On June 23, 2011 the Federal Court dismissed an application for an interlocutory injunction in Target Brands, Inc. v. Fairweather Ltd.1 Target had sought an injunction restraining Fairweather’s use of the trademark TARGET APPAREL even though Target does not yet operate in Canada.

In the decision, the Court considered all aspects of the test for an interlocutory injunction as they relate to the elements of passing off, namely the presence of goodwill, confusion, and resulting damage. Although Target does not currently operate in Canada, there was evidence to suggest confusion and therefore the Court found that Target’s application raised a serious  issue.  However, the Court found that the evidence did not establish that irreparable harm would result, or that the balance of convenience favoured Target.

Background facts

The Plaintiff (“Target”) is a large retail store chain that uses the trade-name TARGET often accompanied by a red bull’s-eye logo. At the time of this decision, Target did not operate in Canada or ship to Canada, although it issued credit cards to Canadians shopping in its US stores. Target recently purchased real estate in Canada, and announced that Canadian expansion would take place in 2013 and 2014.

The Defendant (“Fairweather”) sells clothing and accessories to mid to low income customers, is the owner of the registered trade-mark TARGET APPAREL and since 2003 has operated store in Toronto known as TARGET APPAREL. Since 2009, it has opened additional stores in a number of other parts of the country using TARGET APPAREL in red lettering and a red maple leaf inscribed within a circle.

Target initiated an action for passing off against Fairweather and concurrently brought this application for an interlocutory injunction which would have forced Fairweather to change its stores’ signage pending trial.

Decision

The Court applied the test from RJR-MacDonald2 which requires the applicant, in this case Target, to establish the following three elements:

  • there is a serious issue to be tried;
  • the applicant would suffer irreparable harm if the injunction was refused; and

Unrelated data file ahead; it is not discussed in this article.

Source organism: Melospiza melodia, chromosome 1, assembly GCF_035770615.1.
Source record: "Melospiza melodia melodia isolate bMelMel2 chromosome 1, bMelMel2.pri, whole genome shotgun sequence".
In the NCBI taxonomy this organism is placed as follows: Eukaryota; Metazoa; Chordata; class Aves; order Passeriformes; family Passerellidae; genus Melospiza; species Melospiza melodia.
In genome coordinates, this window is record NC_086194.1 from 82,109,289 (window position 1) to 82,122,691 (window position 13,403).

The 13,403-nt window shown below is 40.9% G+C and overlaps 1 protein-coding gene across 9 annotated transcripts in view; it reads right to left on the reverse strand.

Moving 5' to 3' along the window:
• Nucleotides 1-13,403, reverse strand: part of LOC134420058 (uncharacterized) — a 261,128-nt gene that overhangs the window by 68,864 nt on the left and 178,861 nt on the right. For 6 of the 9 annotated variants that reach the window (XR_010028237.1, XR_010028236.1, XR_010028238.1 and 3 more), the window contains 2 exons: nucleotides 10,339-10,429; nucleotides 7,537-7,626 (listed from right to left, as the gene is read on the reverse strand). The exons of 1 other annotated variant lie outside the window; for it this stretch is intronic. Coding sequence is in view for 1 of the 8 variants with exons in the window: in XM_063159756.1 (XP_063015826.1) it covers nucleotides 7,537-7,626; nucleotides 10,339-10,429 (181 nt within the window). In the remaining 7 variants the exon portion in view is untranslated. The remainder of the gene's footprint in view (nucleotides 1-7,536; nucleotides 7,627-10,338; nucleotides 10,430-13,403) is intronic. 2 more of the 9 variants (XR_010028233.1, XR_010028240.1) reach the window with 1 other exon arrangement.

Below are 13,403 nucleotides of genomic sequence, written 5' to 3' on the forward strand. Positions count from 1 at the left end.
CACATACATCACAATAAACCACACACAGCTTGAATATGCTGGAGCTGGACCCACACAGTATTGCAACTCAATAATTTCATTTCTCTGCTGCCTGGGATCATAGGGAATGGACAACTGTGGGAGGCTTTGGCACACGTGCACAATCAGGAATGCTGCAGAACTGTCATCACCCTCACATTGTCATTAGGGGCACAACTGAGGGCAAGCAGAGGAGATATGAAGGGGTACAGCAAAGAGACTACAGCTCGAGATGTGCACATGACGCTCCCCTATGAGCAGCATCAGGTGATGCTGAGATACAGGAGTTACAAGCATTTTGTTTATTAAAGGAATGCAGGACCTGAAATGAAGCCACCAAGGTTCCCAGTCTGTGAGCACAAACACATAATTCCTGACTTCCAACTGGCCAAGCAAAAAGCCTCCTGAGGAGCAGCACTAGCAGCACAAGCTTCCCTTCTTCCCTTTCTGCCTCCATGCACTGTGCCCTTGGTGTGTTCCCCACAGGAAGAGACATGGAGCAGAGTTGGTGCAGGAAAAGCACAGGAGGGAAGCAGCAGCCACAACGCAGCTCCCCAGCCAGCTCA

• the balance of convenience favours the applicant.

Serious issue

The Court reiterated that the threshold for the serious issue element is a low one. Fairweather submitted that the Court should apply a stricter standard in this case. It argued that an interlocutory injunction would essentially decide the entire case in favour of Target as costs associated with re-branding would prevent Fairweather from returning to the TARGET APPAREL brand even if it was ultimately successful at trial. The Court however disagreed that those difficulties amounted to a final determination of the issues at trial.

The Court found that there was evidence to support that, based on the Orkin3 case, Target had a reputation and at least some goodwill in Canada even though it only carried on business in the US. Applying the traditionally low standard for a serious issue, the Court also found that the evidence submitted was sufficient to suggest that customers would be deceived by Fairweather’s store signage.

Irreparable harm

Although the Court found there would be some confusion between the venues, the issue was whether any harm would arise as a result of that confusion.

Target argued that Fairweather’s use would diminish the brand equity or brand meaning it had built up by breaking Target’s “brand promise”, the association between the brand and certain qualities. The Court found that the expert evidence Target put forward in support of its theory did not establish that irreparable harm would result. The Court found that the assessment of such evidence is best left for the fullness of a trial.

Balance of convenience

While not strictly necessary given its finding on irreparable harm, the Court went on to consider whether the balance of convenience favoured granting the injunction. The Court found that it did not. Among its reasons, the Court pointed out that not granting the injunction would not cause Target to delay or alter its plans to open its stores in Canada. Further, requiring Fairweather to change its signage would do more harm than the simple cost of changing signs as re-branding indicates instability to consumers.

Finally, the Court pointed out that Fairweather took precautionary steps in the face of Target’s claim, i.e. it altered its marks slightly, posted a disclaimer indicating that it was not Target, and undertook to maintain sales records while the litigation was pending.

Conclusion

Since the Court found that Target failed to establish that it would suffer irreparable harm, or that the balance of convenience favoured it, the Court refused to order an interlocutory injunction. This case once again highlights the difficulty in securing interlocutory injunctions in trade-mark cases, and in particular the difficulty in establishing irreparable harm.

Link to Decision

Target Brands, Inc. v. Fairweather Ltd., 2011 FC 758